Glen Cannon (Gene Otis Shane) is a lucky man. He has a decent career as a photographer, is about to marry and start a family with a model, Liz (Jennifer Bishop), and just inherited a castle in Arizona. That’s right. A castle. In Arizona.
There’s just one problem. The castle has been leased out to an aging couple for decades, and they don’t wish to leave. There’s actually another problem. The old couple are the Count and Countess Dracula (Alexander D’Arcy and Paula Raymond). They call themselves the Townsends now, but they are, indeed, the creature of legend and his wife.
Such is the setup to Blood of Dracula’s Castle, the 1969 cheapie from director Al Adamson and screenwriter Rex Carlton.
Gone are the days of terror in Transylvania and hedonism in London. Dracula, perhaps in a nod to fidelity, no longer enters the bed chambers of nubile women in the night. Rather, he and the countess send out his house monster, Mango (Ray Young), to trawl rural Arizona in search of victims, who are brought back and chained in the basement. There, the Townsend’s butler, George (John Carradine, who, it has to be said, cleans up nice), milks their blood as needed. The younger, the better, as young blood has vitality to it that keeps the Townsends from going grey. And then, one day, the new landlord shows up and tells the Townsends that as soon as he and his fiancé are married, they’re moving in, and the Townsends will have to be out. At least Glen had the guts to fly out to Arizona with Liz and tell the Townsends to their faces. He could have just hired a lawyer. (At heart, all Dracula stories seem to be about real estate, right?)
One would expect Dracula not to take any shit from a landlord, and just kill Glen and Liz outright. But this Dracula is a bit different. In fact, the Townsends as a couple are a total pleasure. D’Arcy and Raymond play the pair like two out of touch, effete aristocrats. They’ve been catered to and served for so long that they’re incapable of dealing with problems themselves. This is getting ahead of the plot, but their patrician uselessness is encapsulated near the end of the movie, as the count and countess meekly submit to being bound to chairs, and she says, channeling every rich old lady movie cliché, “Charles, cahn’t you do anything about this?”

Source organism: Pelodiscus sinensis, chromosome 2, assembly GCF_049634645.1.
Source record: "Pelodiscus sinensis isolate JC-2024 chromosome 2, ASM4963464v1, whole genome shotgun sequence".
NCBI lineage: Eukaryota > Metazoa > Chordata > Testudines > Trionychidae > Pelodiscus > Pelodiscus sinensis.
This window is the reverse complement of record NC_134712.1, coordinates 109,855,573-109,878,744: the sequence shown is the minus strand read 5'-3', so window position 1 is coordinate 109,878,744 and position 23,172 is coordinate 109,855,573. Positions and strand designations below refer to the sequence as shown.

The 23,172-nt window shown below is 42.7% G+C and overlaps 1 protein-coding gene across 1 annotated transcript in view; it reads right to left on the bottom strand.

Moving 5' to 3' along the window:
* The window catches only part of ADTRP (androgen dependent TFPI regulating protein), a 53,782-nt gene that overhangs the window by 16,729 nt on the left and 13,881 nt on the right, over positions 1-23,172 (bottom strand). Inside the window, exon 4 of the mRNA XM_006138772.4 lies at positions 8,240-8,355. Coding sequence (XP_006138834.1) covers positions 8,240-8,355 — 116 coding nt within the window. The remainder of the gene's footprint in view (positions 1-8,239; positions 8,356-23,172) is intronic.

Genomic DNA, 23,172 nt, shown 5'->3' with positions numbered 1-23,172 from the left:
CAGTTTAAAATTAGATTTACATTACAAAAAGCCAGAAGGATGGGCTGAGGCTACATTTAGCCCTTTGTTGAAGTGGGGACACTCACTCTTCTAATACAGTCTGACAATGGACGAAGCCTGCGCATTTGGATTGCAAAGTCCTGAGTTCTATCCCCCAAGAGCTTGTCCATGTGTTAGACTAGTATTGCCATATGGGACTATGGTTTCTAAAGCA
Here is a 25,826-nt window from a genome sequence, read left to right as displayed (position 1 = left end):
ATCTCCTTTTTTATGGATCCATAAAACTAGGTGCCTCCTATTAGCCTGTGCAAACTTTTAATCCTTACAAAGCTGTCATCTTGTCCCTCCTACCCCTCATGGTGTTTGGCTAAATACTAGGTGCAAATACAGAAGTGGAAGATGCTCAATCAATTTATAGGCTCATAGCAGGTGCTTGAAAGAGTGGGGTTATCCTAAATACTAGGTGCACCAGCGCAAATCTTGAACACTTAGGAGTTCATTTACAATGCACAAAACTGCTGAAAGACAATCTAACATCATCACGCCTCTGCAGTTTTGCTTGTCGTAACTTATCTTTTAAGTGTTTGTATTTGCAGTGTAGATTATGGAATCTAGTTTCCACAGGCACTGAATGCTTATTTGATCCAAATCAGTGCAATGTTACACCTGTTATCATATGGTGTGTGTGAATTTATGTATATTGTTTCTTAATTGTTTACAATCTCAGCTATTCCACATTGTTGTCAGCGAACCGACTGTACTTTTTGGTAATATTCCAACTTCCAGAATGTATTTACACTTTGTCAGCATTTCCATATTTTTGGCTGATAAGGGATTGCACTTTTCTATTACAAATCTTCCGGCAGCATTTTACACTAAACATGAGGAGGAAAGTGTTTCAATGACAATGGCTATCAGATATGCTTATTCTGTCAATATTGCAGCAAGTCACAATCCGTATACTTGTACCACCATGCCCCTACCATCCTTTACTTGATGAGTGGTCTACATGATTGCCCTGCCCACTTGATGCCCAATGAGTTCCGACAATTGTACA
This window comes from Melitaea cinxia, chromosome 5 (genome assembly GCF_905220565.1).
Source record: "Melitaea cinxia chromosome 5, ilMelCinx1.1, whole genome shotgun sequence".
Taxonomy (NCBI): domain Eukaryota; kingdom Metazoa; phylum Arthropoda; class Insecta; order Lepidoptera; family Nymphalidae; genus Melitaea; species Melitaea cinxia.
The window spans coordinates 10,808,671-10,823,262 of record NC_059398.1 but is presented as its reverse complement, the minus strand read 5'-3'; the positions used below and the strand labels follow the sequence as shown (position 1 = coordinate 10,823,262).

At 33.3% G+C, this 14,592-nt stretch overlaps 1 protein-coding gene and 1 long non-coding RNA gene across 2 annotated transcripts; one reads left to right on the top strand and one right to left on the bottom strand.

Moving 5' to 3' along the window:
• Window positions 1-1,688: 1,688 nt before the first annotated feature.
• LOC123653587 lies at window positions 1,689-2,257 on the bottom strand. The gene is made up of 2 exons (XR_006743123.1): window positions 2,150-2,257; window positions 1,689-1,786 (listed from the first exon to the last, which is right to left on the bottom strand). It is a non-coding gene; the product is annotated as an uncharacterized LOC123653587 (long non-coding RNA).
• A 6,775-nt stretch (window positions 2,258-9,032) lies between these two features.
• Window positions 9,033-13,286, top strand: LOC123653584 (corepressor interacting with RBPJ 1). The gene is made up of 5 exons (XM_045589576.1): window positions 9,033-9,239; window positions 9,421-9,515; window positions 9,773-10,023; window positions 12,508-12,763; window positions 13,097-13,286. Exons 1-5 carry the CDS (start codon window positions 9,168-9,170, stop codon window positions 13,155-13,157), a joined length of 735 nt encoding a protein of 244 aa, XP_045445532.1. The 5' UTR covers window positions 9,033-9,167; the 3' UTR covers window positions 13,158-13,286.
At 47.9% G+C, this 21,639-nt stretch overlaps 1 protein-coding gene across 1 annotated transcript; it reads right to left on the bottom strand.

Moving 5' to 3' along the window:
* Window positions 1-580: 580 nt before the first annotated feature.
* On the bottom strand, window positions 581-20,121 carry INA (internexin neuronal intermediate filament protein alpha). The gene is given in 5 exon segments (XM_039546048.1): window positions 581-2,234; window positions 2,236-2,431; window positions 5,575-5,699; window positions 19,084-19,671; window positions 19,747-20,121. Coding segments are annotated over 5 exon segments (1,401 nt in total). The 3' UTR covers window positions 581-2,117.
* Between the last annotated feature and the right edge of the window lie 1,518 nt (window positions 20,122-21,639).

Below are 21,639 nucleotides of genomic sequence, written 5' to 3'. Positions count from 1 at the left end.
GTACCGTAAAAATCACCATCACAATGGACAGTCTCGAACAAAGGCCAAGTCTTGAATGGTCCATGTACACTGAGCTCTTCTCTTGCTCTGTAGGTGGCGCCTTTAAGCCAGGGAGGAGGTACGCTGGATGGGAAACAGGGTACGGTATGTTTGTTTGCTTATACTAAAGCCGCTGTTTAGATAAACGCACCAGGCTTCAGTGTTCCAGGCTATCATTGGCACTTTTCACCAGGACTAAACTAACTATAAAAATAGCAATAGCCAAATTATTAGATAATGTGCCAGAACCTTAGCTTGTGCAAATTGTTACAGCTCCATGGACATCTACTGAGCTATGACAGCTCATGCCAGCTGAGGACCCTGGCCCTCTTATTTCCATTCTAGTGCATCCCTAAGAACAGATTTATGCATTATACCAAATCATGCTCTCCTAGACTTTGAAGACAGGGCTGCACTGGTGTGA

The two of them really make the movie, but there’s one more character that adds to the gloriousness of this shitty flick. That is Johnny, played by Robert Dix. Johnny has been away for a while. Before Mango, it was Johnny who went out and found women to chain up in the castle basement. But, he’s been in an insane asylum. The Townsends arrange for his escape, and boy does he escape with vigor.
Johnny is a total psychopath, and good-looking too. He’s the shitty movie Ted Bundy. He kills everyone he comes across on his way to the castle. After he arrives, his glib violence and insanity are welcome additions to the other absurdities of the movie. Between the Townsends and Johnny, there is more than enough to keep the shitty movie fan entertained.
In fact, this is a very satisfying shitty movie watch from start to finish. Director Al Adamson seemed to have a serious case of the awfuckits when he filmed this. It may take place in Arizona, but the film was shot in California. The castle is played by Shea’s Castle, a private pile erected by a rich man in the 1920s, west of Lancaster. The landscape around the castle looks just like many parts of Arizona, so that works. But then there are scenes where characters go to and from the castle, and the scenery shifts to the Palos Verde Peninsula, with its glorious ocean views. Remember, this movie takes place in Arizona. The last I checked, there’s not a lot of oceanfront property available there. No wonder Glen wants the Townsends out of the house.
Shitty filmmaking moments like this abound, but the real draw of this film is not the cheapness or incompetence. It’s D’Arcy, Raymond, and Dix. They had more enthusiasm for their roles than Adamson had any right to expect out of such a low rent production. Even Carradine, who could reliably be expected to mail in a part like this, found some of his old fire. It’s almost too bad that this film is the story of the end of their time at the castle in Arizona. I would have loved to see this as a trilogy.
Still, I’m happy with this dog of a movie. I hope that someday, whoever owns this film finds the means or desire to restore it and release a proper HD print, because this is a genuine howler. Its watchability is hurt by the objective quality of the film. Nevertheless, Blood of Dracula’s Castle makes it into the top fifty in the Index, taking over the #48 spot from Leviathan. Check it out.